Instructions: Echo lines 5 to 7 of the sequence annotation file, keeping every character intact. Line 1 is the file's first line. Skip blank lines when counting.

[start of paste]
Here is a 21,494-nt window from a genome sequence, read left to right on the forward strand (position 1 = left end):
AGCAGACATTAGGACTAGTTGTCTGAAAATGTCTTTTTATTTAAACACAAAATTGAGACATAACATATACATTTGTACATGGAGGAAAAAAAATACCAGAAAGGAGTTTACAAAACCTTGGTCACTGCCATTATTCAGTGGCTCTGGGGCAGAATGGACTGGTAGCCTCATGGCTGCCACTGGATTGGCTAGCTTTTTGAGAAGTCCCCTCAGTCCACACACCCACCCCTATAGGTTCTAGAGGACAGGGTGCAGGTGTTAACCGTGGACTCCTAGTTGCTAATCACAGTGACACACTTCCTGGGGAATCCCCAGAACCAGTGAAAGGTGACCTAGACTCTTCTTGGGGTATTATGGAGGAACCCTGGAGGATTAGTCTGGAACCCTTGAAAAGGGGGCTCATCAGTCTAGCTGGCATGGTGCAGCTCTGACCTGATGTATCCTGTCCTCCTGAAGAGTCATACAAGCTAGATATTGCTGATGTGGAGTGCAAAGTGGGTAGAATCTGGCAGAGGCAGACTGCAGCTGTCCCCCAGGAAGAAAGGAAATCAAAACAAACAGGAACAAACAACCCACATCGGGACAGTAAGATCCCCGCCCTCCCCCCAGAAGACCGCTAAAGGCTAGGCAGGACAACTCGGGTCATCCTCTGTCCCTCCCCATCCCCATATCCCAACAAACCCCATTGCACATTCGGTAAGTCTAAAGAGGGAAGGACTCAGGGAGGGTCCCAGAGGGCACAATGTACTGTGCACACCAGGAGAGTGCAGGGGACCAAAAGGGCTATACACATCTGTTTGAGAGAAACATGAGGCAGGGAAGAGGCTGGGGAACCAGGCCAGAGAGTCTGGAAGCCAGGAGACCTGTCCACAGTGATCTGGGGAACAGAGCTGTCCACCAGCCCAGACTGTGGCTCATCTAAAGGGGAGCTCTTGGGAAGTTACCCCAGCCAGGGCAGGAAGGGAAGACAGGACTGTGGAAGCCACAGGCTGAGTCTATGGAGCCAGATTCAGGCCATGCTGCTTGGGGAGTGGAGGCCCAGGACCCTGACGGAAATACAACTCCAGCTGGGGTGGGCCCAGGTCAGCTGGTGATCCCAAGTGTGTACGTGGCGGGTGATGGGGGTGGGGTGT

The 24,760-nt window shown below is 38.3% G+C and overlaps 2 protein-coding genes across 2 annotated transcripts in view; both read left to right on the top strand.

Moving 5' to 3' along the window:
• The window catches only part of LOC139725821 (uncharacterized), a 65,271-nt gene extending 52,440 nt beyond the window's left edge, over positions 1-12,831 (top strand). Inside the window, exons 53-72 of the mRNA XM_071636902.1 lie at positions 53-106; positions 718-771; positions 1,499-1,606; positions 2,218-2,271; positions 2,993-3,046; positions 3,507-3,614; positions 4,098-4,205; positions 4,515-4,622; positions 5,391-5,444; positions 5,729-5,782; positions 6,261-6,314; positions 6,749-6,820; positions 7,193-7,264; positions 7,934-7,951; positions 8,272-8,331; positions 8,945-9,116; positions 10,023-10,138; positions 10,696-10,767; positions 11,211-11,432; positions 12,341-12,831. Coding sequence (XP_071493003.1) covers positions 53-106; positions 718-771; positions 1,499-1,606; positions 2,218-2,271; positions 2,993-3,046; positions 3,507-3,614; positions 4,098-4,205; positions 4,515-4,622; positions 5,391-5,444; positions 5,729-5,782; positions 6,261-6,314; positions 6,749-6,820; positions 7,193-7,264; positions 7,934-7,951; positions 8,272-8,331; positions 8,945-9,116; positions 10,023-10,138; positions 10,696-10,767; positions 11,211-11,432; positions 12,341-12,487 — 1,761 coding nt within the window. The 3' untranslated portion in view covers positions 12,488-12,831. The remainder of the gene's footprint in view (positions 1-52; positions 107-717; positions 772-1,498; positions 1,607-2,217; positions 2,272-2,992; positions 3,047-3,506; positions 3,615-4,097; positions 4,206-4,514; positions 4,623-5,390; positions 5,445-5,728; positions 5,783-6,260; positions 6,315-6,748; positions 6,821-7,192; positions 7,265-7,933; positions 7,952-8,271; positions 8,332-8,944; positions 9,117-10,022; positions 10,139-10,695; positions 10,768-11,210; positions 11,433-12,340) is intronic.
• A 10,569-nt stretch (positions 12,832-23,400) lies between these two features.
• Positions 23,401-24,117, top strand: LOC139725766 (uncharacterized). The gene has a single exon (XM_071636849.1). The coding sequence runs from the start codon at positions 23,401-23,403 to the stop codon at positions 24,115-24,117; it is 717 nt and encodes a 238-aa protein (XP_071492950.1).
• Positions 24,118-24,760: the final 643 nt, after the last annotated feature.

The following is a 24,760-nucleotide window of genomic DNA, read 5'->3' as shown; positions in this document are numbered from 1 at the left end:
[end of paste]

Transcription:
• The window catches only part of LOC139725821 (uncharacterized), a 65,271-nt gene extending 52,440 nt beyond the window's left edge, over positions 1-12,831 (top strand). Inside the window, exons 53-72 of the mRNA XM_071636902.1 lie at positions 53-106; positions 718-771; positions 1,499-1,606; positions 2,218-2,271; positions 2,993-3,046; positions 3,507-3,614; positions 4,098-4,205; positions 4,515-4,622; positions 5,391-5,444; positions 5,729-5,782; positions 6,261-6,314; positions 6,749-6,820; positions 7,193-7,264; positions 7,934-7,951; positions 8,272-8,331; positions 8,945-9,116; positions 10,023-10,138; positions 10,696-10,767; positions 11,211-11,432; positions 12,341-12,831. Coding sequence (XP_071493003.1) covers positions 53-106; positions 718-771; positions 1,499-1,606; positions 2,218-2,271; positions 2,993-3,046; positions 3,507-3,614; positions 4,098-4,205; positions 4,515-4,622; positions 5,391-5,444; positions 5,729-5,782; positions 6,261-6,314; positions 6,749-6,820; positions 7,193-7,264; positions 7,934-7,951; positions 8,272-8,331; positions 8,945-9,116; positions 10,023-10,138; positions 10,696-10,767; positions 11,211-11,432; positions 12,341-12,487 — 1,761 coding nt within the window. The 3' untranslated portion in view covers positions 12,488-12,831. The remainder of the gene's footprint in view (positions 1-52; positions 107-717; positions 772-1,498; positions 1,607-2,217; positions 2,272-2,992; positions 3,047-3,506; positions 3,615-4,097; positions 4,206-4,514; positions 4,623-5,390; positions 5,445-5,728; positions 5,783-6,260; positions 6,315-6,748; positions 6,821-7,192; positions 7,265-7,933; positions 7,952-8,271; positions 8,332-8,944; positions 9,117-10,022; positions 10,139-10,695; positions 10,768-11,210; positions 11,433-12,340) is intronic.
• A 10,569-nt stretch (positions 12,832-23,400) lies between these two features.
• Positions 23,401-24,117, top strand: LOC139725766 (uncharacterized). The gene has a single exon (XM_071636849.1). The coding sequence runs from the start codon at positions 23,401-23,403 to the stop codon at positions 24,115-24,117; it is 717 nt and encodes a 238-aa protein (XP_071492950.1).